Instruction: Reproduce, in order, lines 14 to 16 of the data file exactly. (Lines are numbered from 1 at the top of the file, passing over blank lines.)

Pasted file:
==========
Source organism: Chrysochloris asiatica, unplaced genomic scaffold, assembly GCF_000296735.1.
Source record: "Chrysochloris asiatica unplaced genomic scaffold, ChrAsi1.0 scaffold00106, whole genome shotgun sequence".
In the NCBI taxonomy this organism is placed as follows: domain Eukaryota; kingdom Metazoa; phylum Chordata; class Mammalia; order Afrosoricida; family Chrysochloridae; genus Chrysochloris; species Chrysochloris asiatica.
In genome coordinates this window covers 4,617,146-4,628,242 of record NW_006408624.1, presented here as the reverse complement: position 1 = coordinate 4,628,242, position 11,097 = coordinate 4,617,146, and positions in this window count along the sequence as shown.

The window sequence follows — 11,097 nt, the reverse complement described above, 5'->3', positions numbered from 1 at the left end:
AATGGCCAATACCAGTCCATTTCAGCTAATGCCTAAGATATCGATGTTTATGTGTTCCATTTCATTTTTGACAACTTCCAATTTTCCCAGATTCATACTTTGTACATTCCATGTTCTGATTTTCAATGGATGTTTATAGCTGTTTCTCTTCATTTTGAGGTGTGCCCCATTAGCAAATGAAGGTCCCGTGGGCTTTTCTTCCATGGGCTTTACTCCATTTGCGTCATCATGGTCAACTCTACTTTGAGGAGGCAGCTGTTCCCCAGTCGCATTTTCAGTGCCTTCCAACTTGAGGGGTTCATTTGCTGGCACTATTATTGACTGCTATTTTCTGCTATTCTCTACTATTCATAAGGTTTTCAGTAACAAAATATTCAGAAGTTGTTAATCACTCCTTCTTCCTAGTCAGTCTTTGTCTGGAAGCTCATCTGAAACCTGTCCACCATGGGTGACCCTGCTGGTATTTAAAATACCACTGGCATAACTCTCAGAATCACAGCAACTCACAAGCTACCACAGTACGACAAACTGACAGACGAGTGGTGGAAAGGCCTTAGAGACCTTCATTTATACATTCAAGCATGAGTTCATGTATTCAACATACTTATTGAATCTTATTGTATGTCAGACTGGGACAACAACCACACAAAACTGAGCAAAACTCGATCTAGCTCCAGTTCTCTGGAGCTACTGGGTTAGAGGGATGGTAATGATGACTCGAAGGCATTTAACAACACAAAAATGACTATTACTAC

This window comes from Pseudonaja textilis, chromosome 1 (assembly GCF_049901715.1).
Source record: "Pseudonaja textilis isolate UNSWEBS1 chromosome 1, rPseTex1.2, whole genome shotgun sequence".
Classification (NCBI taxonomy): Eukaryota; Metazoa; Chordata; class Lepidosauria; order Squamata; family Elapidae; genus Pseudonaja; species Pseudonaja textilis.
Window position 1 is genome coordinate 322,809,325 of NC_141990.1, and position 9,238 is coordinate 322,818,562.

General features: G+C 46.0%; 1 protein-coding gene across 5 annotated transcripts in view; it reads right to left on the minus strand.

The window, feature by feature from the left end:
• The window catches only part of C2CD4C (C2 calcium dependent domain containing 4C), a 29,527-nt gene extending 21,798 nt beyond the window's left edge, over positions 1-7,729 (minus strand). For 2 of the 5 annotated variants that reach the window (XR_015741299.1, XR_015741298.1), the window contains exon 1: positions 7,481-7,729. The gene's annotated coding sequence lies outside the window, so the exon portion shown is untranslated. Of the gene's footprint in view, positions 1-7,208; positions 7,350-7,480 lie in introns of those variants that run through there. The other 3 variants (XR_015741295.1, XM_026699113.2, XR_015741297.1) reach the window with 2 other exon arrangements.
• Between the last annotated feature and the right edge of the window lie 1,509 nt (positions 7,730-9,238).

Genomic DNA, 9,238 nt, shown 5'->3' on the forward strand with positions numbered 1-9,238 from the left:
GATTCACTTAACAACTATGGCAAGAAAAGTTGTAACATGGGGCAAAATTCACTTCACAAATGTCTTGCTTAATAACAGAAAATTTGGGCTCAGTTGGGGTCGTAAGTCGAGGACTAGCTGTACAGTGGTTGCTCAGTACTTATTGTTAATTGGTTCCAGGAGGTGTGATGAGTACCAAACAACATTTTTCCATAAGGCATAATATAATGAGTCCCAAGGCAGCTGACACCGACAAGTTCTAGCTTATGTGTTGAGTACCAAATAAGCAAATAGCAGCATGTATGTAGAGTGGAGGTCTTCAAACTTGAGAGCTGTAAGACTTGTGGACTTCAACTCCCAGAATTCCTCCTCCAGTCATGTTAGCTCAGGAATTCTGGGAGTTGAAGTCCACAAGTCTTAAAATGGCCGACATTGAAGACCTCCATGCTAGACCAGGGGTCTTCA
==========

• Between the last annotated feature and the right edge of the window lie 1,509 nt (positions 7,730-9,238).

Genomic DNA, 9,238 nt, shown 5'->3' on the forward strand with positions numbered 1-9,238 from the left:
GATTCACTTAACAACTATGGCAAGAAAAGTTGTAACATGGGGCAAAATTCACTTCACAAATGTCTTGCTTAATAACAGAAAATTTGGGCTCAGTTGGGGTCGTAAGTCGAGGACTAGCTGTACAGTGGTTGCTCAGTACTTATTGTTAATTGGTTCCAGGAGGTGTGATGAGTACCAAACAACATTTTTCCATAAGGCATAATATAATGAGTCCCAAGGCAGCTGACACCGACAAGTTCTAGCTTATGTGTTGAGTACCAAATAAGCAAATAGCAGCATGTATGTAGAGTGGAGGTCTTCAAACTTGAGAGCTGTAAGACTTGTGGACTTCAACTCCCAGAATTCCTCCTCCAGTCATGTTAGCTCAGGAATTCTGGGAGTTGAAGTCCACAAGTCTTAAAATGGCCGACATTGAAGACCTCCATGCTAGACCAGGGGTCTTCA